So let’s throw the schedule out the window and instead focus on creating a homeschool routine. We all need structure in life, and routines are essential in creating a safe and stable home environment.
Our typical routine includes morning tech time, breakfast, Morning Basket, play outside, lunch, play outside, independent work, quiet time, play outside, dinner, evening tech time, and nighttime read-aloud.
Did you notice the lack of scheduled time frames? We also only school four days a week and rotate our subjects (see tip #6 for more.)
Rotate your subjects
There is no need to do every subject every day. That’s a lot of stuff that needs to be checked off from your to-do list, and it doesn’t allow for your kids to immerse themselves in a topic.
Instead, consider either looping and/or blocking the subjects.
For example, looping is where you create a list of subjects you’d like the kids to tackle, and whatever you don’t get to will roll over to the next day, becoming first on the to-do list. Blocking is where you choose a period of time to tackle a subject. It could be certain days or even a term.
We do a combination of both.
We study subjects in 4-6 weeks terms, alternating between history, science, music, and art. It gives us more time to take a deep dive into a topic.
With our independent work, we will loop the subjects. For example, my son may be consumed with writing his comic book, and I don’t want to ruin his mojo, so we’ll roll over whatever subjects he didn’t get to for the next day.
Drop the curriculum that doesn’t work
Suppose the curriculum you bought was highly recommended by friends and featured on all your favorite homeschooling Instagram pages but is making your child’s life miserable. In that case, it’s OK to drop it.
Homeschooling is trial and error, especially initially, and finding what fits your teaching style and your child’s learning style in a packaged curriculum will take time.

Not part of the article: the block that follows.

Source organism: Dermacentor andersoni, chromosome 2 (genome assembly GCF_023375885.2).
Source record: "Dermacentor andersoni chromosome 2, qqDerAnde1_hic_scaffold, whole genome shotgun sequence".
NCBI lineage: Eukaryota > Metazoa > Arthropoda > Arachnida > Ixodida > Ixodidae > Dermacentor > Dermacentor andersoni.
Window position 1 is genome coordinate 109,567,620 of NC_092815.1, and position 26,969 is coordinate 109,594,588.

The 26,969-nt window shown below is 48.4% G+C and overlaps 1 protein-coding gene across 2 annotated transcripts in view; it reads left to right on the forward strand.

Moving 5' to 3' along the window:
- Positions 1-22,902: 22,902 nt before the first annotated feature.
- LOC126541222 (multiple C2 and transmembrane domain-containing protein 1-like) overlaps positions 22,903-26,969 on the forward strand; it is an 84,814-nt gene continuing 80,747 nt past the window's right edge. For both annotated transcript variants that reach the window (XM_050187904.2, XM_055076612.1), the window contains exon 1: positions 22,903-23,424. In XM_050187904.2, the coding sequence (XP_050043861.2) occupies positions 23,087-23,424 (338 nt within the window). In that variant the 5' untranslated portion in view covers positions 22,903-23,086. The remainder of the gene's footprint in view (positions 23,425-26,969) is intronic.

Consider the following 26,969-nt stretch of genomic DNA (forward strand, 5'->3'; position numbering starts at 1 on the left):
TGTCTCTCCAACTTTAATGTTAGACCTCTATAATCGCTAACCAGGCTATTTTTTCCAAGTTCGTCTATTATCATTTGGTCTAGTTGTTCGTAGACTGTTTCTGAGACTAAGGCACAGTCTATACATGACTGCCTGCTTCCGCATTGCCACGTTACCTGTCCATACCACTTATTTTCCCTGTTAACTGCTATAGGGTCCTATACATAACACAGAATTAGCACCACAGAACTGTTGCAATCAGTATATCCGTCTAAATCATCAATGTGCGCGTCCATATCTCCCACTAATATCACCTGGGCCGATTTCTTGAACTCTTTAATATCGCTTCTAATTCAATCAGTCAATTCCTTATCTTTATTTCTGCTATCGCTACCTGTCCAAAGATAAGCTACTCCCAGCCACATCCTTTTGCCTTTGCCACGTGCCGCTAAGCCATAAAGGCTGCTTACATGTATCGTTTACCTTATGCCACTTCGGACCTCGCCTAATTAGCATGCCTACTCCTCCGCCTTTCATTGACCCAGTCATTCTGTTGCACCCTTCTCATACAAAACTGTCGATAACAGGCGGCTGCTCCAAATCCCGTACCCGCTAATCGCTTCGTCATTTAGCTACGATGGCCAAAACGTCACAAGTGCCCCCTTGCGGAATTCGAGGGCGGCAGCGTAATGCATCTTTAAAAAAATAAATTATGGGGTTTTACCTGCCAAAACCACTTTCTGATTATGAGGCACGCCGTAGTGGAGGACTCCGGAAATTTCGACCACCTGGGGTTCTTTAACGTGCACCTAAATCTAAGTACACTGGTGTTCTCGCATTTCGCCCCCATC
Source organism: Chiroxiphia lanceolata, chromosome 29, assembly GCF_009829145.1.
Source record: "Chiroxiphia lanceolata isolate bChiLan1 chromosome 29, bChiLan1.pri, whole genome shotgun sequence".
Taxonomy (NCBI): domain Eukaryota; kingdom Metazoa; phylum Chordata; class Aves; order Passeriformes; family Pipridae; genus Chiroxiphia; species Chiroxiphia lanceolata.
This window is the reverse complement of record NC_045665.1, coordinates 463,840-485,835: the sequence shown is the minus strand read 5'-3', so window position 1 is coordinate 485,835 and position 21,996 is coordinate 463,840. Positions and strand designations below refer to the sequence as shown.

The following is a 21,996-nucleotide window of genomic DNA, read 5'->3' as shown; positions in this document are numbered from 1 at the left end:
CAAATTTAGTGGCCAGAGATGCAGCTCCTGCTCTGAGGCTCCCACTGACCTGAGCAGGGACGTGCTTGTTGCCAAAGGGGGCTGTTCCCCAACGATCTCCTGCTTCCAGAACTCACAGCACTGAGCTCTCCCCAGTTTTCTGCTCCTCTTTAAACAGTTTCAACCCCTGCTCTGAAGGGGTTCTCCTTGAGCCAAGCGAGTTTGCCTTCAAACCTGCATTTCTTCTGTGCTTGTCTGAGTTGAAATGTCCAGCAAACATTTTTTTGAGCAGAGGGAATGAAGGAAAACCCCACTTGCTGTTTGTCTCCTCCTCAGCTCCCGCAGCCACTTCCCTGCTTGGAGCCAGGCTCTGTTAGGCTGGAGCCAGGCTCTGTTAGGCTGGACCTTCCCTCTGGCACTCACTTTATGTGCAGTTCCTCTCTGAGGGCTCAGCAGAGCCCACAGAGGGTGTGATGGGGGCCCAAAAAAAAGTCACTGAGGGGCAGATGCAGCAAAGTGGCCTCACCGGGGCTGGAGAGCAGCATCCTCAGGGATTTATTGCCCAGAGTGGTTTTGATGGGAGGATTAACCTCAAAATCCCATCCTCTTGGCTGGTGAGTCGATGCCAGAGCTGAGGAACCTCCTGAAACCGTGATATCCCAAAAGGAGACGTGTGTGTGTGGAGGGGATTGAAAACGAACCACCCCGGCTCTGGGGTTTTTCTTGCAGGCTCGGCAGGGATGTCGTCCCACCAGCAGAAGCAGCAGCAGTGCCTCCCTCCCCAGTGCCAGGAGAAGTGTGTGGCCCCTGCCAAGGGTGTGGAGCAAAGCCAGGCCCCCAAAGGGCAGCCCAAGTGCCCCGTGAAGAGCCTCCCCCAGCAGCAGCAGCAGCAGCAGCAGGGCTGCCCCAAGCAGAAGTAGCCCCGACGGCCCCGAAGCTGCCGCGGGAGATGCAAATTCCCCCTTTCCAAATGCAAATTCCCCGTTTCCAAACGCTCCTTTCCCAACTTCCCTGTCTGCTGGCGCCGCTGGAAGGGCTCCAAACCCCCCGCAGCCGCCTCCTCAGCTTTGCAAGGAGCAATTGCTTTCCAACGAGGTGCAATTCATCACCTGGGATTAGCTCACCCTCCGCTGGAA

And sometimes you don’t want to take that time and the money to figure it out, so you’ll develop your curriculum (which is not hard to do!)
On top of that, your educational philosophy will evolve over the years. So what worked, in the beginning may not be suitable for further down the road. It’s OK to make changes and pivot, as one of my good friends likes to say.
Here’s a list of resources for you:
- Cathy Duffy Reviews
- How to Create Your Own Homeschool Curriculum
- Lazy Unit Study (I feel like these ladies are my kindred spirits)
Utilize the library
But if you must buy, I recommend finding what you need/want at your local bookstore, your homeschool co-op, or the Homeschool Curriculum Marketplace group on Facebook. Amazon and eBay are excellent choices as well, especially if you live in a rural setting.
Remember, homeschooling does not need to be expensive!
- Libraries Are a Homeschooler’s Best Friend
- How to Homeschool Using Only the Library
- Homeschool Curriculum Marketplace
Consider limiting technology
My kids get a good amount of screen time each day, but they are also very active. I think there’s a good case for teaching our kids balance, and sometimes that means we need to put limits on things like technology.
Get out of the house
Going outside is an excellent way of keeping the kids off the screen and your house clean. (Who here is tired of cleaning their house EVERY day?)
Not only do you and the kids get a break from being at home, but you get the psychological benefits of being in nature – reducing stress and promoting healing.
While you’re out, why not go on a field trip to the zoo, a botanical garden, a state or national park, or if you’re lucky and they’ve opened back up in your part of the world, to a museum.
- 1000 Hours Outside
- Last Child in the Woods by Richard Louv
- 101 Reasons to Take Your Homeschool Outside
- Benefits of field trips
- Field trip destinations by state
Take breaks, lots of them
Finally, one of the most critical aspects of homeschooling is rest. Without rest, there will be burnout. Without rest, there will be rivers of tears. Without rest, you cannot homeschool, let alone be a good parent.
Daily rest, weekly rest, and long-term rest are essential for both our mental and physical health. Plus, making time for rest will help teach your children about finding balance in life.
Xuan Klevecka is a Southern California-based homeschool mom, wife, and sometimes purveyor of vintage goods. She’s an Enneagram 5w7, a lover of good food, and a former middle school history teacher. You’ll either find her looking at road maps and daydreaming about her family’s next epic adventure or perusing recipes and cooking up a feast for the brood.